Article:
I remember once, when I was only 8 or 9, playing with a new group of children in the street. One child had a peculiar question for me that he would keep repeating. “What are you?”.
My childish mind didn’t quite understand the question, blowing it off as a simple joke, answering that “I am human”.
It wasn’t until a couple of years ago when I truly realized why the child asked me that and why the other children actually had answers and I didn’t.
The kid wanted to know my cast, my place of birth, my sect of religion. The child wanted to know where I classified myself in the long listed hierarchy of desi blood.
There was no correct answer, because over the years I would be asked this question many times, by many different people. Some, even relatives, trying to teach me the “correct” answer, according to them.
You answer, what they want you to answer, you answer in agreement, and then you follow.
Those are the rules laid down to us. If you are told from birth that you are a Muhajir (Immigrant) then you must always remain under that banner and hiss at anyone who tells you other wise.
If you were born into the “holy” Sunni sect, then that is where you must always align yourself and follow through with sub-sequential hatred for your Shia counter-part.
These were all rules to be taught to us throughout our growing lives, and still manage to live through after so many years. It is the result of having no real union in culture, the only true thing we can pass down to the upcoming generation is hatred, hatred for the same beliefs and people that we see unfit to our way of life.
We may not directly see it being established but sure enough it lives on in all our homes. The cultural banner of hate being passed down from generation to generation.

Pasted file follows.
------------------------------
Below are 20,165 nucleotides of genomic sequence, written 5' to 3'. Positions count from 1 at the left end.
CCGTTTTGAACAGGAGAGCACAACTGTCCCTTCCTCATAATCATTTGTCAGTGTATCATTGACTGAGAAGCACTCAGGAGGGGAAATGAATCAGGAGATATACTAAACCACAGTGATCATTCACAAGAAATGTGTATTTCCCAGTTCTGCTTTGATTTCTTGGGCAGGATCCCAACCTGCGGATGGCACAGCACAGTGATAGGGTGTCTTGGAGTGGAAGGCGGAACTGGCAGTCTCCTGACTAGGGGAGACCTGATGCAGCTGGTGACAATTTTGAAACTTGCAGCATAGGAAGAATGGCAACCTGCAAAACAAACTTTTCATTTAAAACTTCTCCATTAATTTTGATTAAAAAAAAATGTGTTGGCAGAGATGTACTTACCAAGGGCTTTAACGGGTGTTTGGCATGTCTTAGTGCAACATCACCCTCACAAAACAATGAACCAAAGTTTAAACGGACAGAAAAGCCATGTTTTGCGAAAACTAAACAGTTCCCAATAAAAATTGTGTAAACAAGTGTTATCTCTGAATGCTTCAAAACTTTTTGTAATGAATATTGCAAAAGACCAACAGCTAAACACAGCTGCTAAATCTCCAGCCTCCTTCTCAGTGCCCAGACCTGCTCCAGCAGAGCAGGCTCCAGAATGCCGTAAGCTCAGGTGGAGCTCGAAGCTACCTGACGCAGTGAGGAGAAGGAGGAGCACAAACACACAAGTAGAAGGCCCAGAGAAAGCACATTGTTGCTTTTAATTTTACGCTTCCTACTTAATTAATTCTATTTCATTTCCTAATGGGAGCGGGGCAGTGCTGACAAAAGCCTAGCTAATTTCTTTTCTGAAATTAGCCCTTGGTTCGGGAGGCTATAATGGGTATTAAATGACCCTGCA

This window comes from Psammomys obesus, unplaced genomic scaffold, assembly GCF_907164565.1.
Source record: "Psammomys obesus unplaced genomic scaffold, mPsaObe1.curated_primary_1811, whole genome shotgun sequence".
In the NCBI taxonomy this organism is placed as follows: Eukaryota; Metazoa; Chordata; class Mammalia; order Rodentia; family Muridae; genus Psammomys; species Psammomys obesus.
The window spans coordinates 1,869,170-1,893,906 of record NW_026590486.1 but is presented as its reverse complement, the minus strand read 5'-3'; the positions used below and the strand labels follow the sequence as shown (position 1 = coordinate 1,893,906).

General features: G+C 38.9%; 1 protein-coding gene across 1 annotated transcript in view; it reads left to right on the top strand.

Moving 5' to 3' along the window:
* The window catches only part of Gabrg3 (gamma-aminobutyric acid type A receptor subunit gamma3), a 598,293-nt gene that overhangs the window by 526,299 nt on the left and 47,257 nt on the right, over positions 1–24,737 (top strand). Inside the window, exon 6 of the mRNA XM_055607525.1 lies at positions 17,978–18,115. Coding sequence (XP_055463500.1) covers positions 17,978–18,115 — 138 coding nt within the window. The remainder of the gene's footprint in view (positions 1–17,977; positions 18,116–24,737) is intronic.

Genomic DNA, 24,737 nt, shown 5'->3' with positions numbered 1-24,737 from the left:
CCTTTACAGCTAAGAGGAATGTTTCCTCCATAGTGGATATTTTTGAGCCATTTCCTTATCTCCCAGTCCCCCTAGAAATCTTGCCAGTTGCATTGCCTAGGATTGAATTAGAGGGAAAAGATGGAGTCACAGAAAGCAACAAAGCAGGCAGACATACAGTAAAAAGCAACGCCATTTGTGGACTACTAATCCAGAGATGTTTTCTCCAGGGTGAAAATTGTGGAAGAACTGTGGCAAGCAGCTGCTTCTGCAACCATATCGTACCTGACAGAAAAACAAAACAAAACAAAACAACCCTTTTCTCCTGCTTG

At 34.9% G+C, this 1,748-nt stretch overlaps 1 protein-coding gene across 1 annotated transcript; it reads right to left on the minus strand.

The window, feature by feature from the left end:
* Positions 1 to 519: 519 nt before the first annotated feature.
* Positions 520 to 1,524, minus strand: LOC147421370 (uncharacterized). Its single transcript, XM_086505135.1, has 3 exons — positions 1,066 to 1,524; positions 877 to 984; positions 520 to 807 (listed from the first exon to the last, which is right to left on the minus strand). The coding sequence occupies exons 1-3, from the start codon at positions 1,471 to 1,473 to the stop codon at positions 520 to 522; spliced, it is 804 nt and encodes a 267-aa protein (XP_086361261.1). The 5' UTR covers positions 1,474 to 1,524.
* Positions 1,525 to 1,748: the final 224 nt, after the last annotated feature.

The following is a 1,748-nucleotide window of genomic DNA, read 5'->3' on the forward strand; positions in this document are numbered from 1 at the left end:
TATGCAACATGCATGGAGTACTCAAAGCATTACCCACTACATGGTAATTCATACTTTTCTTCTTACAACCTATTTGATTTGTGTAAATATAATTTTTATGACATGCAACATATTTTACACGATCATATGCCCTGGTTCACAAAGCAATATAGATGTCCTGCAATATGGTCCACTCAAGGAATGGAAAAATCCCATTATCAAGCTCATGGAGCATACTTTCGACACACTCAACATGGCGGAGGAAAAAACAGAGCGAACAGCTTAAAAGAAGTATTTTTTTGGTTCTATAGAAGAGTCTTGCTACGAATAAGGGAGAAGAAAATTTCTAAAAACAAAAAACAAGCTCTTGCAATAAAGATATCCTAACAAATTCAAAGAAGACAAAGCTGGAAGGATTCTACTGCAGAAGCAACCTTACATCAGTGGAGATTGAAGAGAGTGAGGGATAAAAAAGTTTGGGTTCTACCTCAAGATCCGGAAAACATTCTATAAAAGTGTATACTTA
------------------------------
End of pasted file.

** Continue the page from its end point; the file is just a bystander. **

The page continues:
They may all seem like completely normal people but any given day one may simple subtly listen to a conversation where people are referred to as “khatmals” (bedbugs).
Or while being taught to drive one may suddenly be given the instruction to never let the “Pathan” rickshaw driver over-take them.
These are all the minor things we teach our up and coming generations so that they may be subtly ingrained in their heads. The older generations may have passed but their teachings always live on, in a form of screwed up horrible respect of their hateful wishes.
Racism and ethnocentrism, may both very well be running in our blood, but its only up to us to stop it. Stop your parents, uncles and aunts before their “everyday conversations” leave an impression on their growing children. Stop those outgoing men who tell the kids on the street why they mustn’t hang out with the kids from the “Pathan” family. Only when we fix them can we stop this flow from reaching us.
If we simply choose to ignore our own family elders when they go along with their romps we may even one day find ourselves casually involved in a conversation about how the “Biharis are people whom we simply cannot trust” Fix yourself and your family before you yourself become responsible for the birth of yet another generation of hatred.